The dominant note in a scale is the fifth note of that scale.
The C major scale consists of the notes C D E F G A B. In C Major, G would be the dominant or fifth note. The tonic note in a scale is the first note of that scale, in C Major C would be tonic. The secondary dominant is the the dominant of the dominant or the five-of-five. If you begin in C major the secondary dominant would be D, which is the dominant of G.
However the scale that begins and ands on D in the key of C major is a minor one (actually, it is known as the 'dorian' mode WWHWWHW [W=Whole tone/Maj 2nd, H=half tone/min 2nd]).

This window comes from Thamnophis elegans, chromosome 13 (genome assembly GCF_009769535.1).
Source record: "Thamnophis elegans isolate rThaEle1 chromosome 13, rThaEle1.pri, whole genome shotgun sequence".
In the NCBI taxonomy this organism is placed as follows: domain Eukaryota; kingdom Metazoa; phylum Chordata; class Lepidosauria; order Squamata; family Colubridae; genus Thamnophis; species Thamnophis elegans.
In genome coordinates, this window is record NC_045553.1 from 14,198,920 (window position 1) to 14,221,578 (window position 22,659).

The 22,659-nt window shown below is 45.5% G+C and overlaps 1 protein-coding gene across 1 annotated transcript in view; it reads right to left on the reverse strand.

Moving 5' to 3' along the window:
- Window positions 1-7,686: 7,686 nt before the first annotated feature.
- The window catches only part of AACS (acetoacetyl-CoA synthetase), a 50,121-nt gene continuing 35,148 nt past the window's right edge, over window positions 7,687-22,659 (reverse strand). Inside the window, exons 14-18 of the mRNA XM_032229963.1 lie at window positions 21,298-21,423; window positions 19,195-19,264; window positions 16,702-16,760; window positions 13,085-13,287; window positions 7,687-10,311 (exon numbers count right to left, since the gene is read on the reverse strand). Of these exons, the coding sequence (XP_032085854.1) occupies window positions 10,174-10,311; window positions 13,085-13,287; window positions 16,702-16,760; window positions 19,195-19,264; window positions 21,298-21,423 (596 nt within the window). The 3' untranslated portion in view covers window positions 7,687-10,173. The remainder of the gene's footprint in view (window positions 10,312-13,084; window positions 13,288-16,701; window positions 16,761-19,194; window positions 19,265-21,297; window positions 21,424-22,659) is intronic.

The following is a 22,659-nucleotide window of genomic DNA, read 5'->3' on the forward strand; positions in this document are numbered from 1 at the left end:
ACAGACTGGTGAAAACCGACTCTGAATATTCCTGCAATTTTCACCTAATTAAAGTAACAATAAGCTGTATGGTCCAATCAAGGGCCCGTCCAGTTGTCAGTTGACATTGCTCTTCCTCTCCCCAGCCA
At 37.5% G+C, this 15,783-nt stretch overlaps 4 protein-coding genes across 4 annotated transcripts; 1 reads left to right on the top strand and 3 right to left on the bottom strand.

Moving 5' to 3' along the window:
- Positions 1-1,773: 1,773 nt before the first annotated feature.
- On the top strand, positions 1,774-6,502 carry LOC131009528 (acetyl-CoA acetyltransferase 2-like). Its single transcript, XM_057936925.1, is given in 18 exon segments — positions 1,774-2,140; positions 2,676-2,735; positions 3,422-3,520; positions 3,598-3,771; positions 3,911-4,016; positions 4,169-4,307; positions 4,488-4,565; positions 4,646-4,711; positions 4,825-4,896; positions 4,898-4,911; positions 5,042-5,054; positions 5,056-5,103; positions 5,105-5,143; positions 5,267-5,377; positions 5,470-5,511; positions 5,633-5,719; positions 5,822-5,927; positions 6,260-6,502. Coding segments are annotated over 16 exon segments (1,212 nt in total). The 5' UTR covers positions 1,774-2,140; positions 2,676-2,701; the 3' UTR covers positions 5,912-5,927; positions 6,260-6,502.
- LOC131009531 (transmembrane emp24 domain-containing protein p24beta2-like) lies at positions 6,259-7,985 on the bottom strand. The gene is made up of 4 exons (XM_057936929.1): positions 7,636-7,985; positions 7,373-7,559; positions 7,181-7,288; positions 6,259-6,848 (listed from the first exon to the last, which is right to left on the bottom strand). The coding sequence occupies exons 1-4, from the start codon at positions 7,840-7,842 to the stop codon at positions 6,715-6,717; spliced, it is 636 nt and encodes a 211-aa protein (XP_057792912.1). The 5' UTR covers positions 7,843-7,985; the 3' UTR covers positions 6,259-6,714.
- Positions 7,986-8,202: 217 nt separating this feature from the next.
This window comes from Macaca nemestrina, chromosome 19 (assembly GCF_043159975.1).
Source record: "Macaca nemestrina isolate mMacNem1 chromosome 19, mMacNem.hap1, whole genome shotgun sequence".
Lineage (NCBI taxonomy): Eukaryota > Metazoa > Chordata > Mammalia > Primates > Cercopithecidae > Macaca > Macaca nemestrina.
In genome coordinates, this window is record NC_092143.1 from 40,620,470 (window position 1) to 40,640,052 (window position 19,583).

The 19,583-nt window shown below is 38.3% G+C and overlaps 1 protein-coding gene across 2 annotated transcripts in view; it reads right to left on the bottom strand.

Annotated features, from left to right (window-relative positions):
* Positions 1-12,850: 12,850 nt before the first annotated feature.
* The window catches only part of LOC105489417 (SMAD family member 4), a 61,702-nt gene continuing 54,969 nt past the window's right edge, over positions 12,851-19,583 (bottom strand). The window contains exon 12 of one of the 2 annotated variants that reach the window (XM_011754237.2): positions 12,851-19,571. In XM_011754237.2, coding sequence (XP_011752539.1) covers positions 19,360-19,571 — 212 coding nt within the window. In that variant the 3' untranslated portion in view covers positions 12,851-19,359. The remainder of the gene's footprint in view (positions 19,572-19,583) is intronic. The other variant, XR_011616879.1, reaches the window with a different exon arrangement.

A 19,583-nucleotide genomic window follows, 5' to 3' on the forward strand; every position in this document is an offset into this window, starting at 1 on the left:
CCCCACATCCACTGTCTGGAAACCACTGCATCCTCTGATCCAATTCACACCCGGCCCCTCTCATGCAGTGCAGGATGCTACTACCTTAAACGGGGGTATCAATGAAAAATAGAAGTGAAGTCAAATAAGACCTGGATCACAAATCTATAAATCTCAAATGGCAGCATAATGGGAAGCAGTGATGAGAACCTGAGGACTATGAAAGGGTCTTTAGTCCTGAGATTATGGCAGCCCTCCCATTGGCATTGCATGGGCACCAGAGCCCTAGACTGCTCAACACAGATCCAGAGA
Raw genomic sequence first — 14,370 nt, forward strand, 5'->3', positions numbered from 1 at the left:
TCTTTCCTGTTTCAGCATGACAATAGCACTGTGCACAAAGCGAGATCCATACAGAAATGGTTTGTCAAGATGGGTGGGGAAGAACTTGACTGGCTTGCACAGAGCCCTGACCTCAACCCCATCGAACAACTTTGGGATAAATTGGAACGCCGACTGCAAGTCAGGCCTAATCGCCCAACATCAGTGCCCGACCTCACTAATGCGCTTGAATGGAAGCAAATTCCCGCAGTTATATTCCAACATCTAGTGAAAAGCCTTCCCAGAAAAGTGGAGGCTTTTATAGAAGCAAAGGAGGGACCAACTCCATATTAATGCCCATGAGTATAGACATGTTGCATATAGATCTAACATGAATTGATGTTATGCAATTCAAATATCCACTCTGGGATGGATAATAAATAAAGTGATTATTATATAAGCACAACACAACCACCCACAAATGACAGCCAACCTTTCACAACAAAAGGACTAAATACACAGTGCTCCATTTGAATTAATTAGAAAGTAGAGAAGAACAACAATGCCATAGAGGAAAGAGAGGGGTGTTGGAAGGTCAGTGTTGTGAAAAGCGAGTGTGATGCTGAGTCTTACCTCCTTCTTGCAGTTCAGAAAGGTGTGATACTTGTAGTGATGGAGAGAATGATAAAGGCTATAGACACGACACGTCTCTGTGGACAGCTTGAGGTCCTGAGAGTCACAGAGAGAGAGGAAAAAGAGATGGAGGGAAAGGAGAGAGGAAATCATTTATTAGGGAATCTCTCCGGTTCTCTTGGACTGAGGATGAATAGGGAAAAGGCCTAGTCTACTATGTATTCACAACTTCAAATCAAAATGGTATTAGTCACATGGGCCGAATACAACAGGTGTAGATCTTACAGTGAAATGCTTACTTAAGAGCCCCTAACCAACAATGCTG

So to strengthen the 'dominant effect', we raise the F one half step to F# (not coincidentally this is the 'leading tone' for the root of the next intended chord: G) Thus creating a major chord which has a strong harmonic tendency to resolve to the G major chord that is functioning as the dominant in the key of C major. This is one of the natural ways that accidentals can occur and is not considered in itself a full 'modulation'.
The secondary dominant can be used to prepare chords on other 'degrees' of the scale as well; the tonic, with the addition of the lowered 7th degree, is often used as the dominant of the sub-dominant etc.